Saturday, April 08, 2006
The day breaks reflectively in Beantown
Boston, April 7, 2006, 6:07 a.m.
View from my hotel room.
I got home from Boston late last night. My first flight was delayed, which caused me to miss my connecting flight to London - though I did get to wave at the Dash-8 as it took off and banked over the shuttle bus that was taking me to the terminal.
The delay gave me time to sit quietly at the gate as I awaited the next flight home. I thought about what I was bringing back with me, and what I learned while I was away. I think I figured it out:
Although business travel can wear on the body and mind, I try to make the most of the experience by focusing on the fact that I'm in a cool, new place that allows me to tell cool, new stories upon my return.
My philosophy is simple: if you don't take the time to get out of a conference room and explore a bit, you've missed a great opportunity to learn and to broaden your perspectives a little. You've missed the chance to get yourself lost in a neighborhood that looks completely different than any you're used to. You've missed the chance to bring back visions and images that may inspire your friends and family back home.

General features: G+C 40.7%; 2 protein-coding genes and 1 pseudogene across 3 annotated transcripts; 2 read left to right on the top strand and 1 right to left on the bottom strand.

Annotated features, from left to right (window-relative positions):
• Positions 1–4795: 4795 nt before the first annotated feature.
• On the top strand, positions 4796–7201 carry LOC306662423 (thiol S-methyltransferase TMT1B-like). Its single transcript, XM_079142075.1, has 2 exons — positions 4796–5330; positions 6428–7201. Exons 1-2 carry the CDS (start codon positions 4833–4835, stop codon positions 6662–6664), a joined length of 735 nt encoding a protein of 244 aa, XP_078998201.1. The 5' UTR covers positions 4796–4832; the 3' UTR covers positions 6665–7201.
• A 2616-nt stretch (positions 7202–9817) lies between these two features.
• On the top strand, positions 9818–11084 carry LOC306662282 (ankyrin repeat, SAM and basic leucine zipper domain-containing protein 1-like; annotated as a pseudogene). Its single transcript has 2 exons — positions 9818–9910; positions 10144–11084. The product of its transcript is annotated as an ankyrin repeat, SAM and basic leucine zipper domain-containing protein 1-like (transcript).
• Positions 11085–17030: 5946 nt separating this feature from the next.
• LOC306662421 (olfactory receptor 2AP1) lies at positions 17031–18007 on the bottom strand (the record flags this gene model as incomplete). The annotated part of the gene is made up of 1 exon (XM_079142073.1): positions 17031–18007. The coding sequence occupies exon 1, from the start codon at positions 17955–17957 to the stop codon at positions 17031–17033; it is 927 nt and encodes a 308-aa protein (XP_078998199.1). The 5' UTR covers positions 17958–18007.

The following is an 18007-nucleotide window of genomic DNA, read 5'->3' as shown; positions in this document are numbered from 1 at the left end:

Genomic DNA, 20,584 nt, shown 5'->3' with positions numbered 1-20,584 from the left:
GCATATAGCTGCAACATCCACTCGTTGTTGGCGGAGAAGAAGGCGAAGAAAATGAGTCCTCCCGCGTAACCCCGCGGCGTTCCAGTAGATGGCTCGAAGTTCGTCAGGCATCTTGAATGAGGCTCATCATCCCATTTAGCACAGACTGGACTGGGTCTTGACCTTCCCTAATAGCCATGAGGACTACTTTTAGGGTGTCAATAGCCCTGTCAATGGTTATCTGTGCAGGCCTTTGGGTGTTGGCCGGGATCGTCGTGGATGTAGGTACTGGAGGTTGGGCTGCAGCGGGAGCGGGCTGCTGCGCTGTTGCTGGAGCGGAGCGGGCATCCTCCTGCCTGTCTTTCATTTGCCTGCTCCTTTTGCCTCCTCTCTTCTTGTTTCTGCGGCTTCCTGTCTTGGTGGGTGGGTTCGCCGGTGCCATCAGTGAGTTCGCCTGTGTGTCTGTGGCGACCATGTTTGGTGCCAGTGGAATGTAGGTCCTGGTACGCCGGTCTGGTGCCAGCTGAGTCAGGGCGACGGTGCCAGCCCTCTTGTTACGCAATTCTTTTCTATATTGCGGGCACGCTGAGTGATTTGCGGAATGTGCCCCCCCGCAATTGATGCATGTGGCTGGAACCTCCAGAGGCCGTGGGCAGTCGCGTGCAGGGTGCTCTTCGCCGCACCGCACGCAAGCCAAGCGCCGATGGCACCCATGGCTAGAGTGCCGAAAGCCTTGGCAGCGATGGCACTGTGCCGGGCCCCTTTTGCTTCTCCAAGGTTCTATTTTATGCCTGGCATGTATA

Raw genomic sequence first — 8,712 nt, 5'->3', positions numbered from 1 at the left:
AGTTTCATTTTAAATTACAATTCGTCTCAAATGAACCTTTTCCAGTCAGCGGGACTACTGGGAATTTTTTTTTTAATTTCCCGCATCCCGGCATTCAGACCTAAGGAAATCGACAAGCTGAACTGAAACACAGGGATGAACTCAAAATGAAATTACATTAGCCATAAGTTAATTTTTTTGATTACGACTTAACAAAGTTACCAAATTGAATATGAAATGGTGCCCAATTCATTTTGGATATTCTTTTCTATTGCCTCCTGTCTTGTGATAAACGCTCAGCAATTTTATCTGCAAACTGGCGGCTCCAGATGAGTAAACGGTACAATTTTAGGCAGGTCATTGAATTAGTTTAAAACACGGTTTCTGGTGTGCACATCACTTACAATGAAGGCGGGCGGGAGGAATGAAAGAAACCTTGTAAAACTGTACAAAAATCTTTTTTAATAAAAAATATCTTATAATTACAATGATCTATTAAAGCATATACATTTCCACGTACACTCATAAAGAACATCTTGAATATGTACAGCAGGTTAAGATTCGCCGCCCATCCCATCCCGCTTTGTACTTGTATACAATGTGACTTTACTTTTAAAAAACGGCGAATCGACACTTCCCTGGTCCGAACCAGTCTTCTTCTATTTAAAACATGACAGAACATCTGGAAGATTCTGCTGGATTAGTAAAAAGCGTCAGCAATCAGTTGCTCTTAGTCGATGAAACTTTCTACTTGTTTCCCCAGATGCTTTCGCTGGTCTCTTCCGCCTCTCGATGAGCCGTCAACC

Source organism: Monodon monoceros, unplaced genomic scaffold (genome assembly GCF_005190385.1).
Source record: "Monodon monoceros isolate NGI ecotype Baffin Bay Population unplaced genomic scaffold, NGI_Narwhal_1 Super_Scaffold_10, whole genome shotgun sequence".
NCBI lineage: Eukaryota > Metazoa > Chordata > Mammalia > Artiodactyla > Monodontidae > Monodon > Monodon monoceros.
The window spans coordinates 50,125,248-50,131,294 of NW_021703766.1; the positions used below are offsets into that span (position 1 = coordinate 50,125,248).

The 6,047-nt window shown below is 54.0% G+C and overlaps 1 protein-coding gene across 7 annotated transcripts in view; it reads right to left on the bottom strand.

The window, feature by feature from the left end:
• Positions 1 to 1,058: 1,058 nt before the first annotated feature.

I took two great walkabouts while I was in Boston this week. I captured well over 350 pictures (advice to all: carry big memory cards and lots of replacable NiMH batteries) and am starting to upload them to the companion Flickr site - find it in the sidebar to the right, and click More of carmizvi's photos to view the photostream.)
Each image has a story associated with it. Admittedly, most are mundane. But a few are poignant, and every one serves as a window for my family, a glimpse at what I was experiencing when I couldn't be home with them. I somehow felt connected with my family as I took each picture. I tried to remember what was going through my head as I tripped the shutter so that I'd be able to talk to it when I got home. It's not just a picture; it's a story that I hope others want to hear.
They say storytelling is a dying art. I'd like to think that it's alive and well, that it's simply taking on new forms as technology and business force us to connect with each other in increasingly creative ways.
Your turn: What stories will you bring back the next time you're away from home?